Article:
web analytics
September 30, 2014 / 6 Tishri, 5775
At a Glance
InDepth
Sponsored Post
Meir Panim with Soldiers 5774 Roundup: Year of Relief and Service for Israel’s Needy

Meir Panim implements programs that serve Israel’s neediest populations with respect and dignity. Meir Panim also coordinated care packages for families in the South during the Gaza War.



Home » InDepth » Op-Eds »

Teaching Students, Not Subjects

If a teacher thinks his task is merely “to teach” – that it is no great thing to teach, that “anybody can do that” -- he must immediately be set straight.

Rav Aharon Yehuda Leib Shteinman

Rav Aharon Yehuda Leib Shteinman
Photo Credit: Yaakov Naumi/Flash90

If every teacher is to safeguard his students with such care, how much more negligent is it to expel a student from yeshiva? How much more negligent is it to treat such a soul in such a way that he or she will then remove himself or herself from our community?

That teacher should not think for even a moment that he will not be asked in the world to come, “Why did this young man leave the community? Why is this young woman no longer frum? Why is that young person on drugs?”

What will that teacher answer? What can he answer?

And in the gaping silence, he will be asked, “If this were your own son, would you have thrown him out? For that is what you should have thought at the time. This is like your son – your son!”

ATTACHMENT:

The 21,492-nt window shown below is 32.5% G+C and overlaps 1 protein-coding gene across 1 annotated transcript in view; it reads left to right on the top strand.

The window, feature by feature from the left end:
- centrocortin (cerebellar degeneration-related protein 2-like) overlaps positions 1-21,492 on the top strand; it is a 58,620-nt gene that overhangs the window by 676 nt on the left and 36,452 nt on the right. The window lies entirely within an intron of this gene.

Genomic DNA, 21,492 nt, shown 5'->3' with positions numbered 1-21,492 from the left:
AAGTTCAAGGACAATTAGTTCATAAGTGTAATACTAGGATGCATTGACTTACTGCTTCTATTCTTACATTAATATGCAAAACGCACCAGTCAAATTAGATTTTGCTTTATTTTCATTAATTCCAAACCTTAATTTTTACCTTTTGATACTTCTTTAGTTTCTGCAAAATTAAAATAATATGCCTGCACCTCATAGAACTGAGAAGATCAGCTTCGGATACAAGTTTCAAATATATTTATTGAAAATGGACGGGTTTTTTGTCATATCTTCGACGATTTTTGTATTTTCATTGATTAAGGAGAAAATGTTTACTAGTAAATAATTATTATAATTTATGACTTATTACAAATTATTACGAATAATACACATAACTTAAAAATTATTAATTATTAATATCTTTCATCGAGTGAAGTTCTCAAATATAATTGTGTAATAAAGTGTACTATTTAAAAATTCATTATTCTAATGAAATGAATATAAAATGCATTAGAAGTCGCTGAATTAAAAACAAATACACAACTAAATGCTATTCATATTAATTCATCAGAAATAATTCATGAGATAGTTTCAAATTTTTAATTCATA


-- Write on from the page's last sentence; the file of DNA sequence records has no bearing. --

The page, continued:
* * * * *

It is not enough to presume that because a child is attending yeshiva his home is filled with Yiddishkeit or that she is treated with love and respect. That is why each talmid must we watched closely and with care. The rebbi must be mindful of his charges; he must be mindful of everything. More important, he must teach with love and compassion, with a pleasant and joyous countenance. The way to treat students is with compassion and mercy, not rigidity and anger.

When I met with the faculties I had the privilege to lead, I always shared with them a simple truth: We all make mistakes. To err is human. And in almost every profession and circumstance, it is possible to make a mistake and then correct it. Except when it comes to a child or student we turned off by our negligence, inattention, or abuse.

When we extinguish the flame of learning in a young soul, it is not easily – if ever – relit. There very well may be no second chance.

There is no more important message a faculty can receive than to nurture that flame in every single student. And yet even when Rav Shteinman addressed his audience of hundreds of educators I can imagine there were those who listened impassively, all the while thinking to themselves, “It’s easy to talk about all that in the abstract. What about those of us in the classroom? What about us, the ones who have to deal with students who misbehave or act out?”

“What about the student who is immersed in the Internet?” a rebbi asked Rav Shteinman.